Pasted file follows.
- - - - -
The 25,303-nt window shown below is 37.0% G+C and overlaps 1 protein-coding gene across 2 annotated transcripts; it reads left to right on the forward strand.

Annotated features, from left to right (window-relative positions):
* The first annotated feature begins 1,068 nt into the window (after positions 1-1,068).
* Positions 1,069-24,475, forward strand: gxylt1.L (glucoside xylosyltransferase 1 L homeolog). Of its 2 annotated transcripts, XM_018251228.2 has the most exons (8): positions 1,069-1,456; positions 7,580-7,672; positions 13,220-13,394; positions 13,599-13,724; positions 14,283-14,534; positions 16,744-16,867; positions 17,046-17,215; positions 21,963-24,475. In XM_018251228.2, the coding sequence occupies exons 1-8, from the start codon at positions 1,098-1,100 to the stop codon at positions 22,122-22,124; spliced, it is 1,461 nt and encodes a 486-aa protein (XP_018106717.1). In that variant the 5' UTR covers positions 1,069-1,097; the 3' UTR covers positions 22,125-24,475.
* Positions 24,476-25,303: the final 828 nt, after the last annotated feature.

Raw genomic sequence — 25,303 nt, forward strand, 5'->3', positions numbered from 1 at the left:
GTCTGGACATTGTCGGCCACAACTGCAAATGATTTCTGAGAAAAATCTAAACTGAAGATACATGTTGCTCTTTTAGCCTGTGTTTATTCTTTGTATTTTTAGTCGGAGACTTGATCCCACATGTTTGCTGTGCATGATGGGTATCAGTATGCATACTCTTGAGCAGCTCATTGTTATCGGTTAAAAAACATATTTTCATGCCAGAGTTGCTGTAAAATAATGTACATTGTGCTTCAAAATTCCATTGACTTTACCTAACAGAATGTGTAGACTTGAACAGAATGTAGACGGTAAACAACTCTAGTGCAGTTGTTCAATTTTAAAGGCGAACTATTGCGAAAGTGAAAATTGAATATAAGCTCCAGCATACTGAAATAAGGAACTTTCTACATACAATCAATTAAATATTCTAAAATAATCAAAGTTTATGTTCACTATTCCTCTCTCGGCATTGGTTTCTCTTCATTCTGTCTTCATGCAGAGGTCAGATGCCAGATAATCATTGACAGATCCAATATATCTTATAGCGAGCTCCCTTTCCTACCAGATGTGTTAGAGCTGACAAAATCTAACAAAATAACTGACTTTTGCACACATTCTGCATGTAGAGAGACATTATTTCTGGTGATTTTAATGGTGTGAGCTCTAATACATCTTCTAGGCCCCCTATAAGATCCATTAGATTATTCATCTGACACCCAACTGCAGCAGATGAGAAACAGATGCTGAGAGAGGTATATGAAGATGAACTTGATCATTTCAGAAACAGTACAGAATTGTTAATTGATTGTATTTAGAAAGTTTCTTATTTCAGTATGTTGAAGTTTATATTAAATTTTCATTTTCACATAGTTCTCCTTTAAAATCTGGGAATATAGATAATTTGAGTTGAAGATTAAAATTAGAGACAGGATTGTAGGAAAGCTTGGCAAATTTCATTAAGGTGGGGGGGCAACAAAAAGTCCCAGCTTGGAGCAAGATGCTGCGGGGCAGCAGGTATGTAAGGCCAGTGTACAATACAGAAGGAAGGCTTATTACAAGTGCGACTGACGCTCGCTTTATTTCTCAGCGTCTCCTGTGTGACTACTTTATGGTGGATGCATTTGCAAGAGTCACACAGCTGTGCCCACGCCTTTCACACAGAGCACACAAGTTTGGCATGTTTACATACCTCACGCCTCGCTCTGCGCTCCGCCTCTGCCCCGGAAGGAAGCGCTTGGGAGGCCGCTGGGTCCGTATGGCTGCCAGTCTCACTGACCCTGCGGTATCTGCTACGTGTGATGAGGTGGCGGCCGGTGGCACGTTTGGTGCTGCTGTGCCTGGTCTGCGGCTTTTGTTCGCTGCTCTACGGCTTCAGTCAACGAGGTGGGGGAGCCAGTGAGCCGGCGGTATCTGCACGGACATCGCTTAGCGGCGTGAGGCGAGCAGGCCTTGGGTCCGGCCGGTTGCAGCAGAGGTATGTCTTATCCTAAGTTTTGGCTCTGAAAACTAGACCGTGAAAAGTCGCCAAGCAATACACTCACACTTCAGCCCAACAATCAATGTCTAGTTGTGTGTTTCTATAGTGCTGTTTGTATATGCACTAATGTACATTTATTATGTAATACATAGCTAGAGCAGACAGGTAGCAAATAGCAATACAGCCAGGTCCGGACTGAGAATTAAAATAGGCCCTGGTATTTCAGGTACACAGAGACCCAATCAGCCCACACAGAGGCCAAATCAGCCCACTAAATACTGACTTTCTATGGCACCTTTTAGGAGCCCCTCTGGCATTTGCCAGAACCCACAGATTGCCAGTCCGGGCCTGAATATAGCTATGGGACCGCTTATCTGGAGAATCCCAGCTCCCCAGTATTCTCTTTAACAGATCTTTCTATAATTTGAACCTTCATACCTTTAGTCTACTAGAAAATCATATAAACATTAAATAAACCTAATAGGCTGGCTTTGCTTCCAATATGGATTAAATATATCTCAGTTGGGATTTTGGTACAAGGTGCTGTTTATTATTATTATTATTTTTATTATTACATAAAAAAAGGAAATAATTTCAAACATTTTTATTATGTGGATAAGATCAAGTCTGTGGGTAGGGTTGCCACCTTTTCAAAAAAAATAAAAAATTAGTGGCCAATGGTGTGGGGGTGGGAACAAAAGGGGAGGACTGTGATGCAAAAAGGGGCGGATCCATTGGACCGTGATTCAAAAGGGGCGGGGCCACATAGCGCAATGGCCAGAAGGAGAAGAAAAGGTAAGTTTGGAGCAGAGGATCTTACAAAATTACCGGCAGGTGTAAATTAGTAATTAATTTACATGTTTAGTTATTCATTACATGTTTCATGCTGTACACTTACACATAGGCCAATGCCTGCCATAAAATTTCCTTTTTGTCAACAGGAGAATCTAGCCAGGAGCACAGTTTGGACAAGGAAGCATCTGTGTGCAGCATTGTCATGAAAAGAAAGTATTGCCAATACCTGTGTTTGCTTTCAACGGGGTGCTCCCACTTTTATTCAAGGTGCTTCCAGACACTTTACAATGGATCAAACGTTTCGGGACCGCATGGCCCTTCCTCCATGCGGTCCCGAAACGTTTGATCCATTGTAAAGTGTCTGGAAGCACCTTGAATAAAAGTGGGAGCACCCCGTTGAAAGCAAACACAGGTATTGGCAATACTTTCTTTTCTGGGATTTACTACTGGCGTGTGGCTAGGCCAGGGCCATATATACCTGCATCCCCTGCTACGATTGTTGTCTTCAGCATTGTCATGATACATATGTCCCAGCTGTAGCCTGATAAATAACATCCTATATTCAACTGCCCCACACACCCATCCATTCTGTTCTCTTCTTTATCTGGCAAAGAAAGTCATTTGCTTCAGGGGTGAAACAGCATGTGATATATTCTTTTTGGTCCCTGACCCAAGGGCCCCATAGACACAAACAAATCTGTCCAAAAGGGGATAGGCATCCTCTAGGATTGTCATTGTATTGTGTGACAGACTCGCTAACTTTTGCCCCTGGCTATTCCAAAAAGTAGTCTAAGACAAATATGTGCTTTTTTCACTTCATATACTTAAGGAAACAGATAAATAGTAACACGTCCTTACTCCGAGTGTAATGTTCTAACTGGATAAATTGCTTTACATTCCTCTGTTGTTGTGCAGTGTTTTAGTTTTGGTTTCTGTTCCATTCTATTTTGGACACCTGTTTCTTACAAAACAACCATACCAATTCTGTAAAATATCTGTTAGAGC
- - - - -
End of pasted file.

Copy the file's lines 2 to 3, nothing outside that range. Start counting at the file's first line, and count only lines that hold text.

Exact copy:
Annotated features, from left to right (window-relative positions):
* The first annotated feature begins 1,068 nt into the window (after positions 1-1,068).